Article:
The machine translation industry is advancing at a quick rate, yet such innovations never fail to fall short of criticism. The idea of having effective machine translations are proving to be an attractive prospect to some. But for a translator like myself, this idea isn’t as favourable.
There is no doubt that machine translation technologies have advanced, however it’s also clear that these systems haven’t evolved to a place where they are replacing humans just yet. In fact, I don’t think that this is a reality possible in the near future. Technology savvy individuals may want to push for this, I however want to be able to work as a translator, without worrying about the threat of a machine take-down. And frankly, I don’t think I’m quite ready to throw in the towel.
So what are machine translations? Well machine translations use software programs to translate speech or text into other languages. The most obvious example of this type of software is Google Translate.
Why I don’t think translation software’s are sufficient
There are many shortages in translation software’s like Google Translate. I recently watched a video by Youtuber Tom Scott titled ‘Why Google Translate Will (Probably) Always Suck.’ In the video, Tom summarises some of the downfalls of Google Translate. He highlights factors such as the concept of some languages having gender specif words, or different variations of one word. In French, the word ‘you’ translates as ‘vous’, if it’s someone you should be respectful towards, and ‘tu’ if it’s more casual. This example demonstrates that context is very important. For this reason, I am left questioning just how far machine translations are able to systematically process the correct words in these types of instances.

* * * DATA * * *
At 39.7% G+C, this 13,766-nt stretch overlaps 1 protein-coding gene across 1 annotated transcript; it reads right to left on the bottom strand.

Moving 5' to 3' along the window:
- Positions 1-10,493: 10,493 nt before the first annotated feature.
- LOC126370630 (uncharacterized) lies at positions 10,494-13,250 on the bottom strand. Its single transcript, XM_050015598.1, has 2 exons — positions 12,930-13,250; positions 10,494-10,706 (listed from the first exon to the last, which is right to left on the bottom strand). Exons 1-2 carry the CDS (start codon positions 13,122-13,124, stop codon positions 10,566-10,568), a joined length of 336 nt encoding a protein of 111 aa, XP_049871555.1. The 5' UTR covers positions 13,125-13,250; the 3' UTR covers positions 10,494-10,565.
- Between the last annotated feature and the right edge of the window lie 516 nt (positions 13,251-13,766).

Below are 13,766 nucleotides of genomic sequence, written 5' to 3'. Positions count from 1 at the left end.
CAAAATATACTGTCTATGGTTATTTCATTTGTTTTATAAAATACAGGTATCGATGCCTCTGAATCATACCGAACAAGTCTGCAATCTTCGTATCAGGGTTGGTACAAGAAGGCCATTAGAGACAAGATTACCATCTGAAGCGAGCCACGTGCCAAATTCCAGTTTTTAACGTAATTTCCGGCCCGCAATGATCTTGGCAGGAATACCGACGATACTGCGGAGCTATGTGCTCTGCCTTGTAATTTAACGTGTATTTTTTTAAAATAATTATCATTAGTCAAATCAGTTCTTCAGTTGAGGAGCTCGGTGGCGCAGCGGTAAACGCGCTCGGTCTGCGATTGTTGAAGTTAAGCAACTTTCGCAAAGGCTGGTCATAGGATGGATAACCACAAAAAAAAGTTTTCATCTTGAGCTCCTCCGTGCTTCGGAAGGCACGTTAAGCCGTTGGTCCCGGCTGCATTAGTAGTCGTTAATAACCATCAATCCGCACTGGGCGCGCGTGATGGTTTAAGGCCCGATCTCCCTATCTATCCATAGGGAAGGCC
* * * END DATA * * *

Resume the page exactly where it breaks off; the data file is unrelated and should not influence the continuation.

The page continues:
In the short video, Tom reveals more key points such as the connection between the speaker and the listener. He shares that a translator needs to be able to question the translation, allowing them to add to the work where necessary. One of the most significant parts of an assignment is sticking to the message without neglecting the impact of the translation. I cannot simply produce a word for word translation, instead my task goes beyond that to where I have to display an understanding of the content in different cultures, much similar to what Tom spoke about in his video.
There are also other areas such as localisation where machine translations are unable to process a translations effectively. For a task like this one, several aspects have to be taken into consideration. This includes symbolic factors such as numbers and colour. Machine translations perform systematically, and therefore the process of incorporating localisation is non-existent. This point takes me back to my initial argument, which surrounds the idea that machine translation systems aren’t sufficient because they work systematically rather than logically.
But despite my firm belief in the ability of human translators performing better than machine translations, I have to point out that several systematic programs work well at storing glossary for instance, or working immediately. Many translators, including myself use programs such as SDL Trados. In fact I think programs such as these work well in assisting us. What I don’t see however is a revolution in the near future where machine translations will wipe out translators.